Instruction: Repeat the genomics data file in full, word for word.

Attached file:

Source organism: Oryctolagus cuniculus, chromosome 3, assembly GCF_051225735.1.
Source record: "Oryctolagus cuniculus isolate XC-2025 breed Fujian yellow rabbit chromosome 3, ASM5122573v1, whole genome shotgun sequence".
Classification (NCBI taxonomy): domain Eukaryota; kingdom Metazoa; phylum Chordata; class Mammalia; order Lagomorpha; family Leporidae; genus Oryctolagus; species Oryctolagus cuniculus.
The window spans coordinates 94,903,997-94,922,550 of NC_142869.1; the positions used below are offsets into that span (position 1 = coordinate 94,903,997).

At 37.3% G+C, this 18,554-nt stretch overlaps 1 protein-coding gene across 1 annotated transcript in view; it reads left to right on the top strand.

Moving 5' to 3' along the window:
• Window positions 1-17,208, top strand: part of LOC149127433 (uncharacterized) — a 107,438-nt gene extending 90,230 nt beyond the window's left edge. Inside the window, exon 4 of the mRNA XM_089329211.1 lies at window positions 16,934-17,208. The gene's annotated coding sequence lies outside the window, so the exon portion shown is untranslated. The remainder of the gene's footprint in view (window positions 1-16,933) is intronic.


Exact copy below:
Source organism: Oryctolagus cuniculus, chromosome 3, assembly GCF_051225735.1.
Source record: "Oryctolagus cuniculus isolate XC-2025 breed Fujian yellow rabbit chromosome 3, ASM5122573v1, whole genome shotgun sequence".
Classification (NCBI taxonomy): domain Eukaryota; kingdom Metazoa; phylum Chordata; class Mammalia; order Lagomorpha; family Leporidae; genus Oryctolagus; species Oryctolagus cuniculus.
The window spans coordinates 94,903,997-94,922,550 of NC_142869.1; the positions used below are offsets into that span (position 1 = coordinate 94,903,997).

At 37.3% G+C, this 18,554-nt stretch overlaps 1 protein-coding gene across 1 annotated transcript in view; it reads left to right on the top strand.

Moving 5' to 3' along the window:
• Window positions 1-17,208, top strand: part of LOC149127433 (uncharacterized) — a 107,438-nt gene extending 90,230 nt beyond the window's left edge. Inside the window, exon 4 of the mRNA XM_089329211.1 lies at window positions 16,934-17,208. The gene's annotated coding sequence lies outside the window, so the exon portion shown is untranslated. The remainder of the gene's footprint in view (window positions 1-16,933) is intronic.